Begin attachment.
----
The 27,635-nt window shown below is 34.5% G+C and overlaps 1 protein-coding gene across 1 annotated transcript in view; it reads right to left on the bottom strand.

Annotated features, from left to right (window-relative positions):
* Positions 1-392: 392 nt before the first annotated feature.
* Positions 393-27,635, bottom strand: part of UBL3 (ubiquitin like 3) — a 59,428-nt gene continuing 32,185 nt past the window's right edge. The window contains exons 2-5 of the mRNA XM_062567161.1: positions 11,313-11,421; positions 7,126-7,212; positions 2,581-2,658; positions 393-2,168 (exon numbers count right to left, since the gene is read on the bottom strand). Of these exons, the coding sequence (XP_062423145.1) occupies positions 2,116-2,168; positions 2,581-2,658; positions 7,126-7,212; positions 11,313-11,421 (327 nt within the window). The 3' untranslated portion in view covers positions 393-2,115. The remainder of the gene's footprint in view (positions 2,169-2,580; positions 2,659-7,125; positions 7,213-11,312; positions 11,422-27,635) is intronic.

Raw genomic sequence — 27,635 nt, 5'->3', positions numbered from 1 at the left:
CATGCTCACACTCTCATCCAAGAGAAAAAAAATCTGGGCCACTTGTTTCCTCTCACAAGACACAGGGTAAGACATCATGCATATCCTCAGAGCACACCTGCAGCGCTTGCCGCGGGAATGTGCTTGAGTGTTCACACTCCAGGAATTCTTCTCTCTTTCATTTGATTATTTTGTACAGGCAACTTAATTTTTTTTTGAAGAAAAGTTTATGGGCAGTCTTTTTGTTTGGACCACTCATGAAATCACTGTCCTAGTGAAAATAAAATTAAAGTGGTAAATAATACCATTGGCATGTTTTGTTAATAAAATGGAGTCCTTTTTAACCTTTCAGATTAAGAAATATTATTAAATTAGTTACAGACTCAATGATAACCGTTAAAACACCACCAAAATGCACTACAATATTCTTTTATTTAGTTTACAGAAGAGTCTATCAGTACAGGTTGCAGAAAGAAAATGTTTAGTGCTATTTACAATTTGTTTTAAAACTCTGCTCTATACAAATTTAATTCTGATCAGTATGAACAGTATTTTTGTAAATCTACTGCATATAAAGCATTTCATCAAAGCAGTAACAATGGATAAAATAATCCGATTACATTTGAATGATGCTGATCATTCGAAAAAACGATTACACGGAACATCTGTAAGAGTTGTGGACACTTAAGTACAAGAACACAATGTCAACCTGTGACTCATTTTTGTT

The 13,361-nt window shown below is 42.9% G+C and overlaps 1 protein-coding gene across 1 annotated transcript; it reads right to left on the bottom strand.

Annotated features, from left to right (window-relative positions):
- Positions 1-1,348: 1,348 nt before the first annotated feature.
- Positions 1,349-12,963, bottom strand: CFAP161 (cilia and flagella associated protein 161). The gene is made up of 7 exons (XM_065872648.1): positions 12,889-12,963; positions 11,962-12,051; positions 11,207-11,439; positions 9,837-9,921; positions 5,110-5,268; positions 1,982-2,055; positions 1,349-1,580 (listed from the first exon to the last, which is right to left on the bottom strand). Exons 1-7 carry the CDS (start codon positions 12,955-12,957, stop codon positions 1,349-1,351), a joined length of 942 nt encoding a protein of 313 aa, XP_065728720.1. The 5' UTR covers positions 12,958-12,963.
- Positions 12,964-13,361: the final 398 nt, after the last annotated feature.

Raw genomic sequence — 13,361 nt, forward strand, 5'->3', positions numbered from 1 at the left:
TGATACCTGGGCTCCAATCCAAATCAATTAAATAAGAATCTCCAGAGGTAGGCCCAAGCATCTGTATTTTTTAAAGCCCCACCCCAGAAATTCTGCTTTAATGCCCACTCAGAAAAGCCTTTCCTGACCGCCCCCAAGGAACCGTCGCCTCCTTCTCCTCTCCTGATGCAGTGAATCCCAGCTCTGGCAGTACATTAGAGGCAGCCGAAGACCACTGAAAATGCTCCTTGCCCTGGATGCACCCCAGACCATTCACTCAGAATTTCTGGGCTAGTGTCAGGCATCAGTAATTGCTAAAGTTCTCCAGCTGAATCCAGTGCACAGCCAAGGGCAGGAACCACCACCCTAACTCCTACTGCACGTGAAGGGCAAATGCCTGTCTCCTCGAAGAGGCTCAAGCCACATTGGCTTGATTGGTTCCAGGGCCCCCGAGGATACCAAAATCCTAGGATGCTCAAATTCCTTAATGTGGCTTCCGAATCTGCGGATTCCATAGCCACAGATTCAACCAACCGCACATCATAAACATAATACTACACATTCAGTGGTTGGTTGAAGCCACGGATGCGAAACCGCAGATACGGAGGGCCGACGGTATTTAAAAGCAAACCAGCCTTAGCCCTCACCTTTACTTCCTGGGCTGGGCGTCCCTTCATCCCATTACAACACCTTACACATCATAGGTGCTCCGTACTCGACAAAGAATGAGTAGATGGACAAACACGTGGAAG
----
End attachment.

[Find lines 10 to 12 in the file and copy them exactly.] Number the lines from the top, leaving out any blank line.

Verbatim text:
- Positions 1,349-12,963, bottom strand: CFAP161 (cilia and flagella associated protein 161). The gene is made up of 7 exons (XM_065872648.1): positions 12,889-12,963; positions 11,962-12,051; positions 11,207-11,439; positions 9,837-9,921; positions 5,110-5,268; positions 1,982-2,055; positions 1,349-1,580 (listed from the first exon to the last, which is right to left on the bottom strand). Exons 1-7 carry the CDS (start codon positions 12,955-12,957, stop codon positions 1,349-1,351), a joined length of 942 nt encoding a protein of 313 aa, XP_065728720.1. The 5' UTR covers positions 12,958-12,963.
- Positions 12,964-13,361: the final 398 nt, after the last annotated feature.

Raw genomic sequence — 13,361 nt, forward strand, 5'->3', positions numbered from 1 at the left: